“Oh! It’s easy to use,” stated a TV commercial for NuvaRing, one of the most popular birth control goods on the market. It may be easy to use, but for some women, that convenience came with a tragically hefty price.
NuvaRing is a flexible ring inserted vaginally that continuously releases a combination of hormones: estrogen and a third-generation progestin, or synethetic hormone, to prevent pregnancy. It remains in place for three weeks, and as such, allows women to forego the burden of remembering to take daily birth control. Obviously that makes NuvaRing a very appealing option for many women. NuvaRing is currently manufactured by the pharmaceutical company Merck, and is sold in over 50 countries. More than 44 million prescriptions have been filled in the United States alone, according to Merck.
The problem with NuvaRing is its risk for potentially life-threatening blood clots. While multiple studies have shown that the third-generation progestins referenced above are generally safe, they are about twice as likely as older birth control pills to cause blood clots. And among the various combination hormonal birth control types that contain progestin – the birth control pill, patch, and ring – NuvaRing seems to be at the higher end of the scale, risk-wise. Indeed, while studies indicate that the risk of developing serious blood clots for all women using these three types of birth control ranges between 3 and 12 women per 10,000, two studies conducted in 2011 and 2012 indicate the risk of developing a serious blood clot among NuvaRing users alone is 11.4 and 8.3 per 10,000 women in a year, respectively. (NuvaRing’s label was updated in 2013 by the FDA to include information from these studies.)
No families know this danger better than the families of women Erika Langhart and Megan Henry. Erika Langhart was a healthy, active 24-year-old who was considering attending law school. She also happened to use NuvaRing as her birth control. One day, Erika died suddenly after a blood clot started in her right thigh and traveled to her lungs, causing massive pulmonary embolisms and cardiac arrest. Erika’s doctors cited NuvaRing as a risk factor for those multiple pulmonary embolisms.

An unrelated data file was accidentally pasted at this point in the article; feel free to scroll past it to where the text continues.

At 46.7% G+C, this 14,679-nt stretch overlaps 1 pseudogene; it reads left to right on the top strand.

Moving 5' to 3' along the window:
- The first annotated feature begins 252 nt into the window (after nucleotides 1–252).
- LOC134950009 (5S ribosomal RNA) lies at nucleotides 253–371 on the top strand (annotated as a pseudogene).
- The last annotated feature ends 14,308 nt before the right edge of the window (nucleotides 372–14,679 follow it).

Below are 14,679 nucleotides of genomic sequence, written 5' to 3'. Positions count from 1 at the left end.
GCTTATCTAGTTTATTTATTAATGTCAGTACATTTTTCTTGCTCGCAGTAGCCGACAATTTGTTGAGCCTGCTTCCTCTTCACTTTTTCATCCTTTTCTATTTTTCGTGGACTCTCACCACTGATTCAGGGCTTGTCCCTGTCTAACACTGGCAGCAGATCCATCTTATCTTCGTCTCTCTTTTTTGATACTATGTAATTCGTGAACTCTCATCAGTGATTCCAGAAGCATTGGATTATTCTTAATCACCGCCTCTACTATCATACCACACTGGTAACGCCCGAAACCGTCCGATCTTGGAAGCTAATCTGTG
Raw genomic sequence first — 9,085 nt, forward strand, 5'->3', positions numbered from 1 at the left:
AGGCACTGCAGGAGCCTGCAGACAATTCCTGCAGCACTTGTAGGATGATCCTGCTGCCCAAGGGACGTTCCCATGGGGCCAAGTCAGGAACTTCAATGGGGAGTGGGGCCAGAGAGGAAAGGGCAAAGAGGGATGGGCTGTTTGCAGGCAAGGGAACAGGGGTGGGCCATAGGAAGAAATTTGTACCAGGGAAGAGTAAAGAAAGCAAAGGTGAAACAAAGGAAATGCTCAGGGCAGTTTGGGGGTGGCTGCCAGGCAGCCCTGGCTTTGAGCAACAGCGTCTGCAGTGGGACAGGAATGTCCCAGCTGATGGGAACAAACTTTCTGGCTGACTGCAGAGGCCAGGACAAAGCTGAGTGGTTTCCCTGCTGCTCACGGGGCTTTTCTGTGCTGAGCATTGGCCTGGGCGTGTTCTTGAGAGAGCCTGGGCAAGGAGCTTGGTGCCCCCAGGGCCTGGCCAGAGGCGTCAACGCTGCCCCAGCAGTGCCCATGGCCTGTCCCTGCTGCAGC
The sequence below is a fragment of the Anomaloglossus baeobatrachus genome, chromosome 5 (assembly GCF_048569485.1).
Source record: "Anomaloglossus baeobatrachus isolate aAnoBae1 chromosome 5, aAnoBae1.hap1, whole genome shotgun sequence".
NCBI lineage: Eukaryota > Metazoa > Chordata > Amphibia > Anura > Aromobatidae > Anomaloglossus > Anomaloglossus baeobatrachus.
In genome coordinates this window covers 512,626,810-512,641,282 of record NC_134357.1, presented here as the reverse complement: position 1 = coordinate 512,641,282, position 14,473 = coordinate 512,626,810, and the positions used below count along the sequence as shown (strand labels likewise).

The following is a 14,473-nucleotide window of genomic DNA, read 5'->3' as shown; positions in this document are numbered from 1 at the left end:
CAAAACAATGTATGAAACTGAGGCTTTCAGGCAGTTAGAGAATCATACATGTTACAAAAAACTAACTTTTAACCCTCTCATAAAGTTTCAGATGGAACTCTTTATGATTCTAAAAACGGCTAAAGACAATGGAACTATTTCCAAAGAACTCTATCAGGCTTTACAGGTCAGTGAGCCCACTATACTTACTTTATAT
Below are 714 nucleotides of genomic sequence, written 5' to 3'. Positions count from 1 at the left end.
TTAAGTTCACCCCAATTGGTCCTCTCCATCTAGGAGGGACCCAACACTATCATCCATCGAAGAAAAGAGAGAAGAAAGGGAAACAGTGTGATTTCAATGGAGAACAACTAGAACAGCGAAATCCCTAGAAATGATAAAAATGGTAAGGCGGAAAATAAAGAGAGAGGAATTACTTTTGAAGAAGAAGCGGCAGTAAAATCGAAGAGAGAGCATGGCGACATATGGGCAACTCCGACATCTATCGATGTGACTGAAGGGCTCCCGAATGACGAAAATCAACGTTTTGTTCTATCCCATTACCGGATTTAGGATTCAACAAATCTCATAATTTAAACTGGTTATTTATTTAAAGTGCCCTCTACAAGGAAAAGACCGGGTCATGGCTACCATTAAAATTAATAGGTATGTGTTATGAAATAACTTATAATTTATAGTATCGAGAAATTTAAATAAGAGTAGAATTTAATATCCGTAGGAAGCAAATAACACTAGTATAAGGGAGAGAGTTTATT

Megan Henry luckily survived her experience with NuvaRing, but it left her in a much different state than before she started using it. Megan was training to compete in the 2012 Olympics in downhill sledding when she began experiencing shortness of breath and, then, started collapsing during training. A pulmonologist finally diagnosed her as having blood clots on her lungs and, as a result, multiple pulmonary embolisms. She was rushed to the hospital where doctors were able to save her life. Her hospital discharge papers cited NuvaRing as “probably” a risk factor for said pulmonary embolisms. While she was lucky enough to survive, she morphed from an Olympic hopeful to having to use a breathing machine and blood thinners.
Both of these families, along with about 3800 others, sued Merck. According to the lawsuit, they allege the original manufacturer of NuvaRing, Oregnon, failed to adequately warn women of the “heightened risk of blood clots…even though the manufacturer was aware that NuvaRing posed greater risks than other hormonal contraceptives.” Merck did not admit wrongdoing, but did agree to pay $100 million in damages to these families. The Langharts, however, did not settle.
Here at Brooks Law Group, we aim to help individuals and families who are victims of defective products recover the compensation to which they may be entitled and hold these companies accountable. If you or a loved one has experienced an adverse event as a result of any product or drug, call Brooks Law Group today.
Sources: CNN, American Congress of Obstetricians and Gynecologists, FDA, NuvaRing